Van Sant is sensitive to criticisms of this scene. He asserts the boys are not gay, likening the boys’ behavior to warriors before battle, (homosociality rather than homosexuality) and confesses dissatisfaction with the scene, claiming that Eric’s line about never having been kissed was an awkwardly placed “disclaimer” to prevent the very objections that have been raised (LaBruce 18). Even if you assume the boys are gay, they are certainly not representative. The GSA discussion group has several and they don't seem to be killers. One critic sees the kiss as a humane gesture,

“...Van Sant uses Eric and Alex’s sexuality as a way to make them human, as a way to make us like them.” (Cummings 100).

Either through miscalculation or willfulness, Van Sant dares us to examine what homosexuality is a sign of in this context.

The most persistent sign in the juvenile delinquency/crime genre is social environment; a matrix of economic status, physical surroundings, family structure, and sundry cultural influences, usually popular music and drugs. Until the 1970s American cinema usually adopted a liberal, Rousseauist perspective:

“Bad kids...were victims of society, and the causes of delinquency lay out there, in the environment. Since human nature was good, kids were essentially okay” (Biskind 198).

Delinquency is a result of nurture, not nature. The basic narrative of the genre describes how ineffective, incomplete, or absent parental authority causes or allows teens to create substitute families (often gangs) and homes (a crash pad, squat, or drug den). These ad-hoc families are just as dysfunctional as the biological families the kids are escaping and usually disintegrate through a combination of lawlessness, internal conflict and external pressure from society. Occasionally, good kids can be peeled off from bad kids and reintegrated with society, sometimes with the help of a surrogate parent: a social worker, teacher, or police officer.

In the 1930s Warner Brothers Studios emphasized the environmental causes of crime in its gangster films and related juvenile crime films. In Wild Boys of the Road (William Wellman, 1933) loyal, self-sacrificing Andy Hardy-style youths are driven to petty crime and open revolt by Depression hardships. The parents are equally victimized by social conditions and are blameless for their children’s waywardness. Shots of factories and smokestacks in these films appear with “desire to escape” implicitly stamped all over them.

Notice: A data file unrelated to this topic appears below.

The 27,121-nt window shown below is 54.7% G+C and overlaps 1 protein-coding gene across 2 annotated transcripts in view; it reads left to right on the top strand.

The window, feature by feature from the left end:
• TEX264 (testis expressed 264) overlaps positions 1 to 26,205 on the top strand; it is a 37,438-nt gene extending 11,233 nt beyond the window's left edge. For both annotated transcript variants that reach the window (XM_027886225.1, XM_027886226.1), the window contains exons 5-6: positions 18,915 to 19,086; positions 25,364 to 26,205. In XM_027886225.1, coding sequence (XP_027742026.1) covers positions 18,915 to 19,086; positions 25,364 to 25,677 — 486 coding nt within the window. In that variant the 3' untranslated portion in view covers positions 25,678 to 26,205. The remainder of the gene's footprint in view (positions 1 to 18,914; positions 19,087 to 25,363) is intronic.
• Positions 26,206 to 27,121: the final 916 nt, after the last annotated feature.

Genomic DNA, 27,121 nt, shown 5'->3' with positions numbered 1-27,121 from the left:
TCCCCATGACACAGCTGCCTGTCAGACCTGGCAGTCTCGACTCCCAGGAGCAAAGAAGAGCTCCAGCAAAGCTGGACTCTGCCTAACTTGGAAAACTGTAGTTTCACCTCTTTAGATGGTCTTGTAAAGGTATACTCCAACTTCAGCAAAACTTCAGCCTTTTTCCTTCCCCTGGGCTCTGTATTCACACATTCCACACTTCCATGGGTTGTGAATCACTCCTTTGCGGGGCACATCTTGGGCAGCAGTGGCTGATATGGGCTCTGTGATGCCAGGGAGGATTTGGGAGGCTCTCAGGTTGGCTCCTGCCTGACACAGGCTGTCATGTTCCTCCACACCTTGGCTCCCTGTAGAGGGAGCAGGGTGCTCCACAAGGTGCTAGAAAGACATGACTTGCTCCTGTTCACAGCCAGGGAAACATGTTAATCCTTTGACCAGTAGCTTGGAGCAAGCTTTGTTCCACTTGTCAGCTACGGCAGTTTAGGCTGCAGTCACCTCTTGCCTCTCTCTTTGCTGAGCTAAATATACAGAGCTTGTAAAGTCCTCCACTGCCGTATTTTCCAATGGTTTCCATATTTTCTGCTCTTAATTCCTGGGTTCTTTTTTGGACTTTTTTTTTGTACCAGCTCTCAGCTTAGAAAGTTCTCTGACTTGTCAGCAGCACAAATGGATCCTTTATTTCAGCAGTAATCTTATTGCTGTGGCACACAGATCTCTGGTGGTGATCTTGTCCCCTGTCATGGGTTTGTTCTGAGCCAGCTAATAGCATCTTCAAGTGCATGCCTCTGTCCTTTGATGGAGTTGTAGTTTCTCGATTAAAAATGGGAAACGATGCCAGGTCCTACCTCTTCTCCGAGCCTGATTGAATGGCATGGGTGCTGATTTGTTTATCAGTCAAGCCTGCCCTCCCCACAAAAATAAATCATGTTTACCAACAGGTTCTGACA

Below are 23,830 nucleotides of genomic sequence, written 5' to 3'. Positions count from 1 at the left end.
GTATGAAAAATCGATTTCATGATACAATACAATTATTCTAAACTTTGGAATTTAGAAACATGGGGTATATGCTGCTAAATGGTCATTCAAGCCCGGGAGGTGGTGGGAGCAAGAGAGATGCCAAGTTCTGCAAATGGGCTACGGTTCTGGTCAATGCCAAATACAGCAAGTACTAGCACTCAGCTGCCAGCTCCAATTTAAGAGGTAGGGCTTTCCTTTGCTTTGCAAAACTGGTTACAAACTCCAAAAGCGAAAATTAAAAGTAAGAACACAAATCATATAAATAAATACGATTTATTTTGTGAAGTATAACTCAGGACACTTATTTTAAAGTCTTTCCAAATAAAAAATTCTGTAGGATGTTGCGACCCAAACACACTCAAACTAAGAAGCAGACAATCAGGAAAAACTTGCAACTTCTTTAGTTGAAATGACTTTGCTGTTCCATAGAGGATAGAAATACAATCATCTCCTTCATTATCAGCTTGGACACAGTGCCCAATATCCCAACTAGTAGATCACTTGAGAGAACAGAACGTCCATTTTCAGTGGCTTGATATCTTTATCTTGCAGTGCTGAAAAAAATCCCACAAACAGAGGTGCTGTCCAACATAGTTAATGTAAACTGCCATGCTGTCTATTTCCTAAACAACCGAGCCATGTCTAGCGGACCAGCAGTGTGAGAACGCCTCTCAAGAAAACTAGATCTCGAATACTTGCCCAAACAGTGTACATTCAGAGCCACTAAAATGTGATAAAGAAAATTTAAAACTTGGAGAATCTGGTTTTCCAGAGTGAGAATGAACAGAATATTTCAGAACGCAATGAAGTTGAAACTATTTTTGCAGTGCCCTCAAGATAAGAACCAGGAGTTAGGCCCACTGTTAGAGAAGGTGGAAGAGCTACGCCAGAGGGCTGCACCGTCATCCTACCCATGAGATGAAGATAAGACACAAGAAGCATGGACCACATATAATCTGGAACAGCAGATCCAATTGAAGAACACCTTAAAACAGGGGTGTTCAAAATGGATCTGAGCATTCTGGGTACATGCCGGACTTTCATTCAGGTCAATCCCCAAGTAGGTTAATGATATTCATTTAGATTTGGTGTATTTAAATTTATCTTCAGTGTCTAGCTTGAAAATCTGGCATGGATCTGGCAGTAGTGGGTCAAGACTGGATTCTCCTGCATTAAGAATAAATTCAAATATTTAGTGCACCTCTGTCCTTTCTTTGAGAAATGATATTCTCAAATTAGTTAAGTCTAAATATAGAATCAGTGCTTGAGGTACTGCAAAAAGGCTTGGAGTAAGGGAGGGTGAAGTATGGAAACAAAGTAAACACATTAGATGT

The movies’ equation of juvenile delinquency and popular culture was established in the opening title sequence of Blackboard Jungle, which is scored to Bill Haleys’ “Rock Around the Clock.” Rock 'n' roll implicitly exacerbates environmental influences. Blackboard Jungle pointedly contrasts a crime-ridden urban high school with an idyllic suburban high school where we hear the national anthem instead of rock 'n' roll. Suburbanization is presented as a social cure-all.

At the same time low-budget exploitations films geared for drive-in theaters with lurid titles such as Teen-Age Strangler (1965), The Bloody Brood (1965) Teen-Age Gang Debs (1966) and Just For the Hell of It (1967) presented delinquents as out-of-control gangs bent on rape, pillage and plunder. Although these films were not meant to be taken seriously, they clearly posit a turbulent teen nature, rather than environment, as the cause of delinquency.

But what happens when the economic explanation for delinquency doesn't apply? How do you account for delinquency in the midst of prosperity? Rebel Without a Cause (Nicholas Ray, 1955) is the transitional film of the juvenile delinquency genre because emotional, not economic poverty is the cause of delinquency. Rebel is the model for liberal, ameliorative films such as Ordinary People (1980), Lost Angels (1989), crazy/beautiful (2001), thirteen (2003), and Van Sant’s Good Will Hunting (1997) and Finding Forrester (2000). In these films adults are as messed up as the kids and need to get their own acts together before they can set youth on the right path.